While MTL states that the car was built in June 1980, I don't pick up the series until my Official Railway Equipment Register (ORER) for January 1996. It's possible that the BN picked up these cars second-hand; other cars in the 220000s were restencils from other roads, particularly shortlines. I did a quick pass through all of the Rail Model Journal issues that contain exterior post boxcar articles that include the BN, and did not find a reference to any sale of double door x-post boxcars. This particular design was much less common than the offset double door version, especially in a 50 foot version, so I thought I might have found something, but we'll have to leave that for Incremental Information. Other cars of this design were used for lumber loading. © 2007 George J. Irwin. All rights reserved. Reposting prohibited.

Anyway, the series 223900 to 223999 numbered 76 cars with AAR Classification XP and description "Box, Nailable Steel Floor." The dimensions: inside length 50 feet 7 inches, inside height 10 feet 11 inches, outside length 55 feet 8 inches, extreme height 15 feet 3 inches, door opening 16 feet, capacity 5283 cubic feet or 154,000 pounds. I was scratching my head wondering whether these cars would have been originally painted in the more familiar (and more interesting) scheme with roadname, but if these came online in the early to mid 1990's I think they would have had only the herald and reporting marks as done by Micro-Trains. A "Paint Shop" article in the June 1990 Model Railroader actually describes the "reporting marks only" BN decoration, if we can call it that. © 2007 George J. Irwin. All rights reserved. Reposting prohibited.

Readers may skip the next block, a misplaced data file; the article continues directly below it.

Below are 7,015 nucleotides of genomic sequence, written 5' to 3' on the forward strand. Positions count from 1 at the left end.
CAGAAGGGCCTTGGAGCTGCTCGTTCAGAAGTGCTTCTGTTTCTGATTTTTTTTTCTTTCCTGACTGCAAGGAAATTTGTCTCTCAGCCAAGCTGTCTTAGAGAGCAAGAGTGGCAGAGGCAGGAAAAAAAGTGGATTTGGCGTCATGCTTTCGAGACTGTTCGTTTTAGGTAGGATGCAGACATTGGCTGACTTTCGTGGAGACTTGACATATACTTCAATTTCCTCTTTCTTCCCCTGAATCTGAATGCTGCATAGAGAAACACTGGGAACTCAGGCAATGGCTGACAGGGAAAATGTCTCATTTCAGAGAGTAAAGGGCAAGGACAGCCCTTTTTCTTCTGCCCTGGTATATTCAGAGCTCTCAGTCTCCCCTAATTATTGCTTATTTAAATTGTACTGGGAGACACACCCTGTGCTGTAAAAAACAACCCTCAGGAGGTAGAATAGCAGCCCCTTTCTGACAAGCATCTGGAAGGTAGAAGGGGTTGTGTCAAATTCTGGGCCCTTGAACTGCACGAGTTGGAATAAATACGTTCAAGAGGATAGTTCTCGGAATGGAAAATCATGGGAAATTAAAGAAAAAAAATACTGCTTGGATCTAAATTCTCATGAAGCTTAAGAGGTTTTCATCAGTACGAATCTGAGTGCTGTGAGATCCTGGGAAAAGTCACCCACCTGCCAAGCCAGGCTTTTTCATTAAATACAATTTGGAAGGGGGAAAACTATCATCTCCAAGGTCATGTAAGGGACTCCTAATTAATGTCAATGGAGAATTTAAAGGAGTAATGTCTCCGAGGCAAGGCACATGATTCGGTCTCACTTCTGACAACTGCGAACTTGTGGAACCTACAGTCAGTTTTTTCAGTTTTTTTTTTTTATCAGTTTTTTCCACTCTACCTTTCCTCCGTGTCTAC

The number of photos from the last couple of years suggested to me that "to present" was the correct call on the Approximate Time Period. Indeed it is, or at least close, as the January 2006 ORER entry for the BNSF Railway shows 37 cars in a trimmed back number series of 223925 to 223999. © 2007 George J. Irwin. All rights reserved. Reposting prohibited.